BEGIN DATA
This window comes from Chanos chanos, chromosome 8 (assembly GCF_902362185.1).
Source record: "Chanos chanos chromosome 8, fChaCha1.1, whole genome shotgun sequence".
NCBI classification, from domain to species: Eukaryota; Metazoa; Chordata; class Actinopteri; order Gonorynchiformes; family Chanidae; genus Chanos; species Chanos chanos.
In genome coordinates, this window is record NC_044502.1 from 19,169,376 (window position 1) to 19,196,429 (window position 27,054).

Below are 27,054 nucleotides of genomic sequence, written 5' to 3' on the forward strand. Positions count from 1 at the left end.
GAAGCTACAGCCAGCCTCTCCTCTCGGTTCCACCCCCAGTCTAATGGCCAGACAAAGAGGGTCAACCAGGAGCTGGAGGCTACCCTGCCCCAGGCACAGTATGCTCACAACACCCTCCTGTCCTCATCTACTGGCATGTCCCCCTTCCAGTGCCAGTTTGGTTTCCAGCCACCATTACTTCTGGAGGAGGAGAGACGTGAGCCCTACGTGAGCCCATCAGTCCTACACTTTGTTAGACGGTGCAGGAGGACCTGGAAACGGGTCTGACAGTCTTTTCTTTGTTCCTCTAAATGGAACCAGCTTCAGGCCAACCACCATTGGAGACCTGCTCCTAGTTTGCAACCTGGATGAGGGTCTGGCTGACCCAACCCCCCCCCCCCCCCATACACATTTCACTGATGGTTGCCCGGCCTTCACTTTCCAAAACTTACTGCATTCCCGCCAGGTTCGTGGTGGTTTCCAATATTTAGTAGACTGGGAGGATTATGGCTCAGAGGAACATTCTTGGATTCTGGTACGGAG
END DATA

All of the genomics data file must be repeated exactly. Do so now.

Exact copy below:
This window comes from Chanos chanos, chromosome 8 (assembly GCF_902362185.1).
Source record: "Chanos chanos chromosome 8, fChaCha1.1, whole genome shotgun sequence".
NCBI classification, from domain to species: Eukaryota; Metazoa; Chordata; class Actinopteri; order Gonorynchiformes; family Chanidae; genus Chanos; species Chanos chanos.
In genome coordinates, this window is record NC_044502.1 from 19,169,376 (window position 1) to 19,196,429 (window position 27,054).

Below are 27,054 nucleotides of genomic sequence, written 5' to 3' on the forward strand. Positions count from 1 at the left end.
GAAGCTACAGCCAGCCTCTCCTCTCGGTTCCACCCCCAGTCTAATGGCCAGACAAAGAGGGTCAACCAGGAGCTGGAGGCTACCCTGCCCCAGGCACAGTATGCTCACAACACCCTCCTGTCCTCATCTACTGGCATGTCCCCCTTCCAGTGCCAGTTTGGTTTCCAGCCACCATTACTTCTGGAGGAGGAGAGACGTGAGCCCTACGTGAGCCCATCAGTCCTACACTTTGTTAGACGGTGCAGGAGGACCTGGAAACGGGTCTGACAGTCTTTTCTTTGTTCCTCTAAATGGAACCAGCTTCAGGCCAACCACCATTGGAGACCTGCTCCTAGTTTGCAACCTGGATGAGGGTCTGGCTGACCCAACCCCCCCCCCCCCCCATACACATTTCACTGATGGTTGCCCGGCCTTCACTTTCCAAAACTTACTGCATTCCCGCCAGGTTCGTGGTGGTTTCCAATATTTAGTAGACTGGGAGGATTATGGCTCAGAGGAACATTCTTGGATTCTGGTACGGAG